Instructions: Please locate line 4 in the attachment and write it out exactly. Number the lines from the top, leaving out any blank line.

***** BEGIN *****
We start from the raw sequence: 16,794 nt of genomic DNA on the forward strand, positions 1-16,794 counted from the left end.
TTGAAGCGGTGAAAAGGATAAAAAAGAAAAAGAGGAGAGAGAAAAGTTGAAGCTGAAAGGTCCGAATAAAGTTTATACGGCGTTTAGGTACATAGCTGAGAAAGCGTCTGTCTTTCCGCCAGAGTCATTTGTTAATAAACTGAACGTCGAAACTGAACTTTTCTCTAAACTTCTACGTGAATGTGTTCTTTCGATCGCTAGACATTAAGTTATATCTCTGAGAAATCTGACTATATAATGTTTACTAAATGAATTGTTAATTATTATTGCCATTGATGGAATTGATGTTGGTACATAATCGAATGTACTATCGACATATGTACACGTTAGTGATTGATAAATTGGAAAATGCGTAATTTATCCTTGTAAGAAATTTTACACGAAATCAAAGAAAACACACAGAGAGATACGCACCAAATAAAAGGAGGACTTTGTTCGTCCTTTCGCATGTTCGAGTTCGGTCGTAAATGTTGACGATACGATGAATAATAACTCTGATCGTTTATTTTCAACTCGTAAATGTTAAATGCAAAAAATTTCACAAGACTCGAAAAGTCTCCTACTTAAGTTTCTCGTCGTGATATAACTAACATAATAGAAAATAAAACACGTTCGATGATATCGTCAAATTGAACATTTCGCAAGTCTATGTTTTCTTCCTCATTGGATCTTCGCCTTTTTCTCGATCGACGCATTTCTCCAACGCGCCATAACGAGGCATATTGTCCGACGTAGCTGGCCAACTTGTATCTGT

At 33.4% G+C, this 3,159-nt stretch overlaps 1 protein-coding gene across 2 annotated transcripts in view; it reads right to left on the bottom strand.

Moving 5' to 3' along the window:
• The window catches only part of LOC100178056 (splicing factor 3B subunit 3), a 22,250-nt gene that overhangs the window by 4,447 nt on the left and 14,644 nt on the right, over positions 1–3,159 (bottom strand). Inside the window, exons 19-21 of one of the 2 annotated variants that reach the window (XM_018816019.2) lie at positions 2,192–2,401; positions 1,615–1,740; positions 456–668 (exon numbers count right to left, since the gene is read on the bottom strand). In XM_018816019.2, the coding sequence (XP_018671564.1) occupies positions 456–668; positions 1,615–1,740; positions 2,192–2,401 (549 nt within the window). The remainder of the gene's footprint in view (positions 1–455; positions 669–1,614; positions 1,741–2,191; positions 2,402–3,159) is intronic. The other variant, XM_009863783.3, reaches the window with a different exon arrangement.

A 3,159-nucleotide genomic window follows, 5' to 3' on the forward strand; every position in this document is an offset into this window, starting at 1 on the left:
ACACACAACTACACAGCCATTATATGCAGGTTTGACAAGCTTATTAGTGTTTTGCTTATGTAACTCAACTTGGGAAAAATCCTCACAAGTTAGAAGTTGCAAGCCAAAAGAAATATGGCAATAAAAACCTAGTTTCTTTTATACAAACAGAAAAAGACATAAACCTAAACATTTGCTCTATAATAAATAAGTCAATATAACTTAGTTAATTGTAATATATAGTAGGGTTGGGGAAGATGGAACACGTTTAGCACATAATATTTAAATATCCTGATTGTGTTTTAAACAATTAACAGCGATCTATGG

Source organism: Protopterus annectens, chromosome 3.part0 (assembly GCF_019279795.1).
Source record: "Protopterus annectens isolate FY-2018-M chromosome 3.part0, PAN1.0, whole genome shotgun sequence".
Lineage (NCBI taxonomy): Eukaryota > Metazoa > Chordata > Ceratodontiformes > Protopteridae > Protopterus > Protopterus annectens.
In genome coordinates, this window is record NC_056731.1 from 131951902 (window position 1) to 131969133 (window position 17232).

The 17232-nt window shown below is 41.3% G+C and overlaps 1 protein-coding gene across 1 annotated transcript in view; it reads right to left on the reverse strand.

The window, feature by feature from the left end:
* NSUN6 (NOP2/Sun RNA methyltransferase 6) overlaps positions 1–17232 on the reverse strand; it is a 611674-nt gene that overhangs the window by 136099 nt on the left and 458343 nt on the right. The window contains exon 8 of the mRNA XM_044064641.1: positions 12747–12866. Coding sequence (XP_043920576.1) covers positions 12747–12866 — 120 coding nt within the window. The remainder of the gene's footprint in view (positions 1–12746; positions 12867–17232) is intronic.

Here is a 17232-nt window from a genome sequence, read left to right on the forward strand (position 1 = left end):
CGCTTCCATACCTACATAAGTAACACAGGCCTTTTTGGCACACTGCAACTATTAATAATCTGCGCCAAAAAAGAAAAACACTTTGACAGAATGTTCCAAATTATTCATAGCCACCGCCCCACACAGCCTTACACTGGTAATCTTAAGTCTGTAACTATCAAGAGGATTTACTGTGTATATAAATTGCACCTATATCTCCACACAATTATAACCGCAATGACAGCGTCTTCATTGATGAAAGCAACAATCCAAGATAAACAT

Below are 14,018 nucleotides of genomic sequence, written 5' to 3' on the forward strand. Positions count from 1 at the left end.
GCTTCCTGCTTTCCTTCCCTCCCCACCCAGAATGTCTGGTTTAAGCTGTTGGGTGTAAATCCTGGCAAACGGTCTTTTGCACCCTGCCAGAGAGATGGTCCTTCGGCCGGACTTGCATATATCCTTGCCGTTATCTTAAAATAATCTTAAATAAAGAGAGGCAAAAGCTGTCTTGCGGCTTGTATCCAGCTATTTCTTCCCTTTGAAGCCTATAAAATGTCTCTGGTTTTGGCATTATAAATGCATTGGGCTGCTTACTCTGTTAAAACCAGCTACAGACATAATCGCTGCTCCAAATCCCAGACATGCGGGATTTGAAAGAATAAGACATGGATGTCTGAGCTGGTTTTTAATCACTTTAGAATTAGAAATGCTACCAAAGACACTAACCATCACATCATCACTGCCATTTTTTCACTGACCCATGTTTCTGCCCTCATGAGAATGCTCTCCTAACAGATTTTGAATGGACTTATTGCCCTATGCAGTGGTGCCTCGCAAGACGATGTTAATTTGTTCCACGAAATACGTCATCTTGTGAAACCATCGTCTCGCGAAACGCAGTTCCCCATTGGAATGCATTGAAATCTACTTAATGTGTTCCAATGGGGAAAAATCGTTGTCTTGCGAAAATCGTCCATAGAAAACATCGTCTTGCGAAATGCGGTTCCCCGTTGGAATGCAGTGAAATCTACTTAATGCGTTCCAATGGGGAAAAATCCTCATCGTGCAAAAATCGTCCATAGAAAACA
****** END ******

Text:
Moving 5' to 3' along the window: